I hoped to find. What about that timing? I mean literally, as I’m saying “Yeah, right up underneath
these embankments sometimes you’ll see
them burying down.” I just kind of slightly looked
up and saw movement out of the corner of my eye and his
shell was literally burying down into the sand. – [Mark] Great grab. – Alright, well
let’s get it, um… – Let’s go over here where
I can get my big camera out. – Okay. Yes! Hah! Cannot believe we got one! Hah! There it is! That is the spiny
softshell turtle. You guys have no idea how
long I’ve been trying to get one of these turtles up
close for the cameras. We tried to do this episode
before in Ohio and they have alluded me on every
single expedition. And then of course the
episode doesn’t end up getting released. And sure enough, it’s here in
a river system in the Sonoran Desert that we finally
manage to catch one. Now let’s take a good look
at the structure of this turtle’s body. I’m gonna very carefully
tilt it up like this, Mark. – [Mark] Whoa. – And take a look
at that carapace – [Mark] That is something else. – Right? It’s very streamlined. Extremely smooth. You’ll notice that it doesn’t
have typical scutes like most turtle species. Go ahead, put your hand out
there and touch the shell of that turtle and tell
me what it feels like. – [Mark] Oh, wow. That feels just like leather. – Exactly, right? And it’s very pliable. That’s what allows these
turtles to quickly bury down in the sand and hide up
underneath embankments. On top of that, the streamlined
body structure allows him to move very, very
quickly underwater. I love the feet! Look at those feet! It’s like a mix between
a foot and a fin. These turtles are perfectly
aquatic and very rarely do you see them on land. Only out ever to
bask and warm up. As we know, they are
ectotherms, which means that they need the sun to
heat up their bodies. Oh, I see, you looking
at my hat there. Don’t you bite my nose. Now, I do not want to take a
bite from one of these turtles. They have extremely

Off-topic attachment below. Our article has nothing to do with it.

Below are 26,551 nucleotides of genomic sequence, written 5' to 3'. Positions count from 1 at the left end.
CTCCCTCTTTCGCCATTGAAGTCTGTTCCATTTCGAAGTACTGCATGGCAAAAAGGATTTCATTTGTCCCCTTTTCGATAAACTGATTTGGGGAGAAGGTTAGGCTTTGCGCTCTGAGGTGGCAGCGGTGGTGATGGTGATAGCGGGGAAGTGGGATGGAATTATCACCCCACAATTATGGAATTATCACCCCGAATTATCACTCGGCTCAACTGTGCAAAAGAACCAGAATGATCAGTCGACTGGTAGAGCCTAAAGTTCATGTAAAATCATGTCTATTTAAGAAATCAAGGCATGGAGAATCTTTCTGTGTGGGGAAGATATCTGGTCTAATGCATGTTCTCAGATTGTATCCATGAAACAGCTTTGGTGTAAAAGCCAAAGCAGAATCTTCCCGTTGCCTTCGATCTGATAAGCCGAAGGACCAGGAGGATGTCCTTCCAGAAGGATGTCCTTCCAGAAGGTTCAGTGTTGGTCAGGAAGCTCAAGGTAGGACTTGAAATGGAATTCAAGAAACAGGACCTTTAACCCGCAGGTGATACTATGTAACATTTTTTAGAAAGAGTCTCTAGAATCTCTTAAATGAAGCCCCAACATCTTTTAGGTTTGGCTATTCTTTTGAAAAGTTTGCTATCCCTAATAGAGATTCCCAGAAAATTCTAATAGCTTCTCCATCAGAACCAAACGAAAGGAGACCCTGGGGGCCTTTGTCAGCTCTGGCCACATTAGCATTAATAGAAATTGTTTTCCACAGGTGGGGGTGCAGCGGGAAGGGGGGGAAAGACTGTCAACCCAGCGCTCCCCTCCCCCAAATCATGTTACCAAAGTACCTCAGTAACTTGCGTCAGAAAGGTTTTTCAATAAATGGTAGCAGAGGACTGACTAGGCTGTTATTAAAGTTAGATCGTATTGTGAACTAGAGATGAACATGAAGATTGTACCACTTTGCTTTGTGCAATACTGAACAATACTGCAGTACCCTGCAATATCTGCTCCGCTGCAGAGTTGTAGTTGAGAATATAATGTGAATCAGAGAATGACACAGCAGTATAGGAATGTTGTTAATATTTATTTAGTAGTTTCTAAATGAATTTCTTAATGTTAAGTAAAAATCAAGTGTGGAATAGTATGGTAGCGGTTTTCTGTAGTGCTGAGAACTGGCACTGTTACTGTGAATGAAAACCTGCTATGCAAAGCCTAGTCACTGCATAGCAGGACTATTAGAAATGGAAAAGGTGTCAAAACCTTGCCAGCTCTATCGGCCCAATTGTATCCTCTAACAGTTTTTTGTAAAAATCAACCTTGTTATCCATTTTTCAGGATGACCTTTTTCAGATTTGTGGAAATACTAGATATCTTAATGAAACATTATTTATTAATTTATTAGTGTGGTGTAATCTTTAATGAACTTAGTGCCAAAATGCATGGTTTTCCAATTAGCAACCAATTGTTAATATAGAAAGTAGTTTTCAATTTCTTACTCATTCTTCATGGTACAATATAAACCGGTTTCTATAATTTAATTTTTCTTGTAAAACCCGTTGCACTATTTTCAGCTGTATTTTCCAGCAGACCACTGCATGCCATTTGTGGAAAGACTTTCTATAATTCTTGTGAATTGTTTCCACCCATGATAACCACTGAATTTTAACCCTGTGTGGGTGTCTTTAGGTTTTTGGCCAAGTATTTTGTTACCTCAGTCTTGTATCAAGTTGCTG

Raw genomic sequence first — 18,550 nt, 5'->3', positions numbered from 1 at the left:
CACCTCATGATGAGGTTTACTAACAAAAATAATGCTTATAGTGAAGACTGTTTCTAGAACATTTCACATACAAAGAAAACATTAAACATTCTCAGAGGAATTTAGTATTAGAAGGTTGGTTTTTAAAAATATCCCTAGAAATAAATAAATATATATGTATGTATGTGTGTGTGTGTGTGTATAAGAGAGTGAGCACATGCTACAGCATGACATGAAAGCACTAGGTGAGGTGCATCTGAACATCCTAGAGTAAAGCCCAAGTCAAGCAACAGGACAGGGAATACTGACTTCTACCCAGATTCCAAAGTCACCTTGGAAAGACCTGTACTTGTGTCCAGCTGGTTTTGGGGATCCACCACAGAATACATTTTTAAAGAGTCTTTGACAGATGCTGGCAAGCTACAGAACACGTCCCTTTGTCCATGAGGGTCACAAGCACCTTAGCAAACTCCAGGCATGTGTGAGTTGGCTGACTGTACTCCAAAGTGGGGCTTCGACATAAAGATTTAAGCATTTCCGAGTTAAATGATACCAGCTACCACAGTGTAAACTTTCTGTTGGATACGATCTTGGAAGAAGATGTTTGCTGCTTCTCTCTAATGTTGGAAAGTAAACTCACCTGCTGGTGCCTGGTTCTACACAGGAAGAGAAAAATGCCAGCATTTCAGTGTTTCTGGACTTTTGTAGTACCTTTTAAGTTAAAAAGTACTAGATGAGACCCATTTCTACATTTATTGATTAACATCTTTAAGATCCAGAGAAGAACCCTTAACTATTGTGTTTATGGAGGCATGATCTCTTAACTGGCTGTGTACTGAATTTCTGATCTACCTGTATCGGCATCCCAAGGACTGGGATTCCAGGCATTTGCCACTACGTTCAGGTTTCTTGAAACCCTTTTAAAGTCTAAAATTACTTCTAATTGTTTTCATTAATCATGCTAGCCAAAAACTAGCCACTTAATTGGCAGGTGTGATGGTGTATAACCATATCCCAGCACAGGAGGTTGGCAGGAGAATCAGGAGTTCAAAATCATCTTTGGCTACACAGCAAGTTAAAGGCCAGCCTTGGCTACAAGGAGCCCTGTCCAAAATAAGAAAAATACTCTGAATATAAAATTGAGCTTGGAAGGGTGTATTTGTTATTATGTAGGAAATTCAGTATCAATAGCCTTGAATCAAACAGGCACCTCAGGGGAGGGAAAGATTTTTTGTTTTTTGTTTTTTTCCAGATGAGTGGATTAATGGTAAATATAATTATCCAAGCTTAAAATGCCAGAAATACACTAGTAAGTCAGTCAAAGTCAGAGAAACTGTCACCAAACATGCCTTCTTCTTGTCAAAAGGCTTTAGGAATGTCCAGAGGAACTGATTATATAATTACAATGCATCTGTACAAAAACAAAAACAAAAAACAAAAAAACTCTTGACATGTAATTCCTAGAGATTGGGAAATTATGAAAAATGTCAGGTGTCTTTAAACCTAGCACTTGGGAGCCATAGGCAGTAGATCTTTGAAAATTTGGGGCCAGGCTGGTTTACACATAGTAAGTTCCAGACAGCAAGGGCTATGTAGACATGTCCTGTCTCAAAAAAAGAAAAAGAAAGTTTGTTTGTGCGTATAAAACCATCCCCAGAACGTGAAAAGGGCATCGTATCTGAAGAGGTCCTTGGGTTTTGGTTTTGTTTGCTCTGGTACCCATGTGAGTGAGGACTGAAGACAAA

sharp beaks, razor sharp in fact, and they use
that beak to catch and kill their food. What they’re looking for out
here are small fish, frogs, crayfish, anything that
this turtle comes across and can turn into a
meal, it’s fair game. They are opportunistic
predators. Ow, ow, ow, I am
getting clawed up here. Here, let me put him down
in the water for a second. Watch this. I’m gonna hold onto the
shell really tight, let’s see if you can see those
feet in action. There we go, look at that. – [Mark] Oh yeah. – [Coyote] Can you see that? – [Mark] So this is a
very aquatic turtle. – Yes. And they are very,
very slippery. Look at that. You see its feet going? And look at that, you see
the head sticking up above the water there? They have extremely long necks
and that’s what allows them to stay buried down in the sand. And all they have to do is
extend that little piggie looking nose up through the
water, through the sand, just like that, and they
can breathe without even being noticed. That’s another reason why
they are so incredibly hard to to find. Oh, this is kinda cool. Can you see these little spines? On the back of the shell there? – [Mark] Yeah, I can,
they’re like little nodules. – [Coyote] That is
where they get the name spiny softshell turtle from. Okay, let’s look at the
underside of the turtle. The plastron. – [Mark] Extremely white. – Very white, very very smooth. Also helps in allowing these
turtles to move quickly across the sandy
basin of this river. Whoa, he’s so cool! Alright, let’s do this. I’m going to set him down
gently here and look at the camouflage of this
turtle against the sand. Can you see that? Now, notice the coloration